Types of Tooth Discoloration and Treatments
By J. Brent Gorrell on July 15, 2014
Tooth discoloration is a common complaint. In real life or in a selfie, teeth that are yellow, gray, or brown are distracting.
Most people turn to teeth whitening to brighten teeth, but it’s important to understand that it doesn’t work on all types of discoloration. The first step in tackling any stain is figuring out what caused the discoloration in the first place because that will dictate the optimal treatment method.
Though you may have difficulty determining what caused your tooth discoloration, a cosmetic dentist has the training to identify stains, usually by just looking in your mouth. Dr. J. Brent Gorrell, who offers cosmetic and restorative dentistry in the Mountain View area, understands the various types of tooth discoloration and the best methods for tackling them.
In general, there are two types of discoloration: Extrinsic and intrinsic.
Extrinsic, or Outer, Discoloration
Extrinsic stains are those lodged in the tooth’s outer layer, the enamel.
In general, extrinsic stains tend to worsen over time and usually occur in areas that are hard to clean, such as between teeth. Because these stains are in the outer layer of the tooth, they can usually be removed with a professional cleaning or with cosmetic tooth whitening.
Intrinsic, or Inner, Discoloration
Intrinsic stains affect the interior of the tooth. They generally are present from the time the tooth first appears or occur suddenly, such as from trauma. Interior discoloration can also be caused by medications, infections, or aging.
Not surprisingly, stains lodged inside a tooth are more difficult to treat and the treatment will depend on what caused the problem. For example, if a tooth darkened due to damage in the root, a dentist may be able to bleach the interior of the tooth to whiten it. In most cases, you will need professional help to treat intrinsic stains.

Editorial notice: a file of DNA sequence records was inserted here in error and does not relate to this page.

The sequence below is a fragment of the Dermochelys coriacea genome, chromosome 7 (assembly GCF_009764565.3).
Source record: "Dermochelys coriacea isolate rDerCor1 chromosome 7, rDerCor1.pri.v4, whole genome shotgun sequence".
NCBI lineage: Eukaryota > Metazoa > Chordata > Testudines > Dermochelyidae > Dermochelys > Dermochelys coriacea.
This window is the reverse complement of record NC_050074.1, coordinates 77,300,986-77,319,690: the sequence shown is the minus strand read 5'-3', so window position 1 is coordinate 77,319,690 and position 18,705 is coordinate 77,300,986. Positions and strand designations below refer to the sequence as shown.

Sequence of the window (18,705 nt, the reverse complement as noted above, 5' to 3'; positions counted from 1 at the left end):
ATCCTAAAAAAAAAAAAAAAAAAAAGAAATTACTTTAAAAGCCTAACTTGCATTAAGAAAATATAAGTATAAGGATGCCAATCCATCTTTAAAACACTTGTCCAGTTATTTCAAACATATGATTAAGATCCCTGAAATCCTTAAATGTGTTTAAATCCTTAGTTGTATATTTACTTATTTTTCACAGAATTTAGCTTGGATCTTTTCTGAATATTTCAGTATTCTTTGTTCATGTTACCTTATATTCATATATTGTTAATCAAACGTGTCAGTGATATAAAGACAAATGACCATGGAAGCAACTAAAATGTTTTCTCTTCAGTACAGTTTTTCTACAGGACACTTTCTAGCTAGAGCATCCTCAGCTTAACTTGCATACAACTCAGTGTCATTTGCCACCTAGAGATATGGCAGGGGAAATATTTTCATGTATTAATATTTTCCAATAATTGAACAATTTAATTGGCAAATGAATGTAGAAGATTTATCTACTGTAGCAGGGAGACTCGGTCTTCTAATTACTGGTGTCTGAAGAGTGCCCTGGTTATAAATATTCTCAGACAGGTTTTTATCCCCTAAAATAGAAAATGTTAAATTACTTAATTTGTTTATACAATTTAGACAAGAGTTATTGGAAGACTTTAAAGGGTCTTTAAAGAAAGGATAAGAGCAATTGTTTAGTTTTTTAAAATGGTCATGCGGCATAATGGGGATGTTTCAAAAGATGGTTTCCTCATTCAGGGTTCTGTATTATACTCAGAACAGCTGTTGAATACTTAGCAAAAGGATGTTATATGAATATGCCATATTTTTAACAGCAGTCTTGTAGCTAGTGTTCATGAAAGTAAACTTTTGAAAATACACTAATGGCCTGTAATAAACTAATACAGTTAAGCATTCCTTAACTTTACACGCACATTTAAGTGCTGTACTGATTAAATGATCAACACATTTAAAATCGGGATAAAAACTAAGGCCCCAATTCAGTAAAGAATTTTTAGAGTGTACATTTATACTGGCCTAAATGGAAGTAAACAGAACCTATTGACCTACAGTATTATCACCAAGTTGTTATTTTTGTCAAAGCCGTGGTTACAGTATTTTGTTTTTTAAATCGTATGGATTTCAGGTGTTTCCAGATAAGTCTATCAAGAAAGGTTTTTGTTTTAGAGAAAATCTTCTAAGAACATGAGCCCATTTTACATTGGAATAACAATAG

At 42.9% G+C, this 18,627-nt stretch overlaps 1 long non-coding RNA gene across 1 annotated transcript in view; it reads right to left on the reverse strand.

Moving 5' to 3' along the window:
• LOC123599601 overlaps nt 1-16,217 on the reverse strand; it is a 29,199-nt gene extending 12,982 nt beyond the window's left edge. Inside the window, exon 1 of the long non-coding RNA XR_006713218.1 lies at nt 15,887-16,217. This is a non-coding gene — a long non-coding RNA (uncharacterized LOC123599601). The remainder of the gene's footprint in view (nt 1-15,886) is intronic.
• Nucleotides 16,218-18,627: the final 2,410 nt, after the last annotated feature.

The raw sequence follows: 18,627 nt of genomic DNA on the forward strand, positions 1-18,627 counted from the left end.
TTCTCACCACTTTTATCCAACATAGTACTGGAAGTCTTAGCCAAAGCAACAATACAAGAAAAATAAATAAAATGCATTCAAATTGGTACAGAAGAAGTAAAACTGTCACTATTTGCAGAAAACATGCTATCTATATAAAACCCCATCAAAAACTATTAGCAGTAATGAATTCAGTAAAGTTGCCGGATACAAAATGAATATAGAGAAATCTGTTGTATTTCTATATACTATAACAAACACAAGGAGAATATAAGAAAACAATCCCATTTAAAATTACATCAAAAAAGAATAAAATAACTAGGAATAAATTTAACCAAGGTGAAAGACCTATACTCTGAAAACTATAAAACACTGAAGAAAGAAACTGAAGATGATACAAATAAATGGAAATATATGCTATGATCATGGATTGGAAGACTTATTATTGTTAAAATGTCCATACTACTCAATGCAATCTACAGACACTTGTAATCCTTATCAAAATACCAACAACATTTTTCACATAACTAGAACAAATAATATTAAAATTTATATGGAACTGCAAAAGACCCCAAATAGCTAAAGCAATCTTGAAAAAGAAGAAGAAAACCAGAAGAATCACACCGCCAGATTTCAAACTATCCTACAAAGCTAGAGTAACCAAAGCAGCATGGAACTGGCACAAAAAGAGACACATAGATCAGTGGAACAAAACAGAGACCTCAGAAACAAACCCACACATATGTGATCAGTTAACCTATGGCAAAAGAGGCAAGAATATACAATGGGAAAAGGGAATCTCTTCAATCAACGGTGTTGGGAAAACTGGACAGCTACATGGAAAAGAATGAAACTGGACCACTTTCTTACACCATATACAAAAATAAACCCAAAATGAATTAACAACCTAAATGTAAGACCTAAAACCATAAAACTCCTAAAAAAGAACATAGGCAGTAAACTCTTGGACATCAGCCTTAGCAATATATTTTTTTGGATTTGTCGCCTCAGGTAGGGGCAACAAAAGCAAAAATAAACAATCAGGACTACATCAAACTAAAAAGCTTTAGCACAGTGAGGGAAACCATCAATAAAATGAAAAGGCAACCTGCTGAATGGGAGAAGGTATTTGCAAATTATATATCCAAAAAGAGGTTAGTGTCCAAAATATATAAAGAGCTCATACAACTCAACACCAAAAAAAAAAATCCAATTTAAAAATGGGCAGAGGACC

Unfortunately, not all intrinsic stains can be removed. However, even teeth that are permanently stained can be improved. A skilled cosmetic dentist can conceal a discolored tooth with dental bonding or by applying a porcelain veneer.
Causes of Tooth Discoloration
Among the causes of tooth discoloration:
- Tobacco use. Smoking or chewing tobacco can stain teeth.
- Food and Drinks. Deeply colored foods or drinks can discolor teeth over time. Beverages that can stain teeth include red wine, coffee, tea, dark-colored sodas, and deeply colored fruit juices, such as cranberry juice. Foods that can stain include tomato-based products, curries, and dark berries, to name a few.
- Plaque. A buildup of plaque causes yellow discoloration, particularly near the gum line.
- Disease and Treatments for Disease. Several diseases can affect the enamel on a tooth or the dentin inside. In addition, medical treatments may affect tooth color, such as head-and-neck radiation treatments or chemotherapy.
- Age. As we get older, the outer layer of enamel begins to wear away, allowing the yellow-colored dentin inside to be more evident.
- Trauma. A fall during childhood can disturb the formation of enamel in young children. In adults, trauma can damage the nerve inside the tooth, causing discoloration.
If you have discoloration on your teeth, the first step in treatment is determining what caused the discoloration. After examining your teeth, Dr. Gorrell can advise you on the best methods to whiten your teeth. And, if your tooth is permanently discolored, he can recommend treatments that can hide the discoloration.
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“I moved out of the area 20 years ago and happily drive 40 miles to still see Dr. Gorrell. Best dentist ever.” Kevin B.